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Here's something I probably shouldn't be saying: I never listen to my soundtrack albums because I can't stand it. It's just stereo. When I write, I write in surround. My life is in surround.
When I received my first paycheck from my now known day job, I spent it on a period Craftsman chair and a Frank Lloyd Wright-wannabe lamp. With my second paycheck, I bought a stereo.
I wasn't one to go out and buy a new car and stereo system and expensive clothes. My mom helped keep me grounded.
For live you need a microphone for the snare and the high hat, the kick drum, a nice stereo overhead and one for the toms - you can get away with using four mikes.
An action film can have too much action; picture an equaliser on a stereo, with all the knobs pegged at 10. It becomes a cacophony and is, ultimately, quite boring.
I want to make hand-held music, undiminished by the need to make everybody in the world listen at once. The goal is to ride into the sunset, stereo blasting, and all of what's got you worried will disappear in the rear view mirror!
Most people have stereo vision, so why belittle that very, very important element of our existence?
Film has lost something in the translation to high tech. It's become so super-real. It's with digital this and stereo that, and everything's like a CD.
My first car, I got it in an auction at my temple. It was an '86 Volvo that I got for 500 bucks, and then wound up throwing $10,000 into the stereo system and put TVs in the foot rests. It was the most ridiculous Volvo you'd ever seen, but I had never had money before and I was out of my mind.
I wanted to play drums, and I got a set when I was 14 and just started to play in the house, to the stereo. I liked Ringo Starr, of course. And Sandy Nelson. I had his record, 'Let There Be Drums,' and I'd play along with it.
I think movies lost a lot when they went to stereo and five-track sound.
This is not the first time in my life where you know going into a job that you're going to hear in stereo what was wrong with what you did.
A. Bartlett Giamatti
If something doesn't work in my house - TV, phone, stereo, anything - I just call my dad, and he knows the answer.
I listen to KCRW in the car and Pandora radio, which I stream through the stereo from my iPhone. I've been listening to everything from Caribou to Conway Twitty. If I'm going on a longer car ride, I'll download some podcasts.
We don't have a lot of neighbors so we can blast the stereo.
I also mixed David Bowie's Young Americans album in 5.1 earlier this year and it will be available very soon. Even the original stereo mixes have been re-mastered and sound amazingly good, better than ever, in fact!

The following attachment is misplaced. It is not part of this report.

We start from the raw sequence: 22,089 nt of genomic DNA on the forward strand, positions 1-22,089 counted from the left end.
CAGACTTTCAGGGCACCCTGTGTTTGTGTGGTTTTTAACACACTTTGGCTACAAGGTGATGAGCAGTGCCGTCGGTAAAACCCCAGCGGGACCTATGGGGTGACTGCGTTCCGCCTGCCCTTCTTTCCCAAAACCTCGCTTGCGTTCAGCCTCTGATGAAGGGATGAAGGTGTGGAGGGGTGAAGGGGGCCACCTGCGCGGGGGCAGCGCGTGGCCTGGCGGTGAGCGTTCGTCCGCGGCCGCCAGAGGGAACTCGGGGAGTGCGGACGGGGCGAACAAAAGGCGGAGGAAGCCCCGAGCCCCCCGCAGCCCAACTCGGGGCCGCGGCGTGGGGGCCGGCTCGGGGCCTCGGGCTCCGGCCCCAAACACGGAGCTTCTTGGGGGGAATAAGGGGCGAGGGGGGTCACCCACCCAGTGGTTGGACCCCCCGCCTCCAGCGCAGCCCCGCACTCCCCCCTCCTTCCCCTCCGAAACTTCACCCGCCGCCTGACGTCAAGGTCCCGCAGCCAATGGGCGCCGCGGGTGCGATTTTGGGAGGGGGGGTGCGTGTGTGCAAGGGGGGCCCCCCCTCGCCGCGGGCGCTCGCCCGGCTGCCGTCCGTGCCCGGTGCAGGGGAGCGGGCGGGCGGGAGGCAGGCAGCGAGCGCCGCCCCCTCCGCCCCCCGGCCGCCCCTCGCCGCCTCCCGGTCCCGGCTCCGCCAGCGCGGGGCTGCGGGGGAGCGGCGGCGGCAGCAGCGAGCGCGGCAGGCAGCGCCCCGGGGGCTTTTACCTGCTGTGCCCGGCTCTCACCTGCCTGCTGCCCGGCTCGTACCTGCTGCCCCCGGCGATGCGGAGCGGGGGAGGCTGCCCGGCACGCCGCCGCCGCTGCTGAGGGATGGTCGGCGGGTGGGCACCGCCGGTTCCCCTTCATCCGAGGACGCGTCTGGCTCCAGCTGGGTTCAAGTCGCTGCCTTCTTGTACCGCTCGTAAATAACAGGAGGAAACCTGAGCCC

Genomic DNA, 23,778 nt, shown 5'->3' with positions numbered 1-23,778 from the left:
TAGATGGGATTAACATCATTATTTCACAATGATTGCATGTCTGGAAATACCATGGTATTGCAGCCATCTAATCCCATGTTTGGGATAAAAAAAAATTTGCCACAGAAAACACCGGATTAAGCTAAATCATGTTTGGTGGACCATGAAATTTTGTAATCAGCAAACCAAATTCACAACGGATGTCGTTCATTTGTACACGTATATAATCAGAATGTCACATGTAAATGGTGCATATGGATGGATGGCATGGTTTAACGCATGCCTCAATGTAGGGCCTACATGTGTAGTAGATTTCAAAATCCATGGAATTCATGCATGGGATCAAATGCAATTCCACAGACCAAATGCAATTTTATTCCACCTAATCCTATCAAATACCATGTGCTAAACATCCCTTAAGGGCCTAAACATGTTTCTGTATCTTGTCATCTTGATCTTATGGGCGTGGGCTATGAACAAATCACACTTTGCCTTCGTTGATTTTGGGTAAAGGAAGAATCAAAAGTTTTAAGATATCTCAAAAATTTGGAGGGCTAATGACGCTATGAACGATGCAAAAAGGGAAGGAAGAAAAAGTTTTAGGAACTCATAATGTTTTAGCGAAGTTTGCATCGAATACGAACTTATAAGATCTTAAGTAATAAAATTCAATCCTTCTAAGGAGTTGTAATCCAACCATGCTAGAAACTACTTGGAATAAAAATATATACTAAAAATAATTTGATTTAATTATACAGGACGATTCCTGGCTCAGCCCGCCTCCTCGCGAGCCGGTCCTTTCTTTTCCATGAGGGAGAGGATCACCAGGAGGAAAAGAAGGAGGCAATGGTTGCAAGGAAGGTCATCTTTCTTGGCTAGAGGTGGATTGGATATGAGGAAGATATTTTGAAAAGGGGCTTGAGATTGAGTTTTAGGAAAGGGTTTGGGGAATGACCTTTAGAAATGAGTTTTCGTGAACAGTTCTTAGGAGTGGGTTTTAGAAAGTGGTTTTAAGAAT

Sometimes in films it's nice to have violins on either side, rather than on one side, so you've got more of a stereo picture with the violins. Sometimes it's good to have the basses in the middle.
Before this DJ thing, I was hopelessly taking things apart to try to figure out how they worked. I'd go mess around with burned-out cars, with my mom's stereo - I was public enemy #1 in my house for that. So my mom noticed that I was interested in this and decided to send me to school so I'd know what I was doing.
My father was my first inspiration. He had an incredible stereo and a turntable, and I was told not to touch it. But I'd go back and touch it anyway. I gained a respect for the turntables when I was a kid. When I was a teenager, I came up with a 'cueing system' to work the turntables because they didn't have it at that time.
I grew up in St. Louis in a tiny house full of large music - Mahalia Jackson and Marian Anderson singing majestically on the stereo, my German-American mother fingering 'The Lost Chord' on the piano as golden light sank through trees, my Palestinian father trilling in Arabic in the shower each dawn.
Naomi Shihab Nye
I never got a stereo system until about 1969. It was only when I went to America in '68 and listened to FM radio; I really thought, 'Wow, there's something in this.'
I had my guitar at the set of 'Lost in Space' every day. I was the only one in the cast who had a stereo in his dressing room. So while I was in school or when I was in there working with Dr. Smith and the robot, half the rest of the cast was in my trailer listening to their records that they would bring.
When you listen to stereo on your home system, your both ears hear both speakers. Turn on the left speaker sometime and notice you're hearing it also in your right ear.
John F. Kennedy
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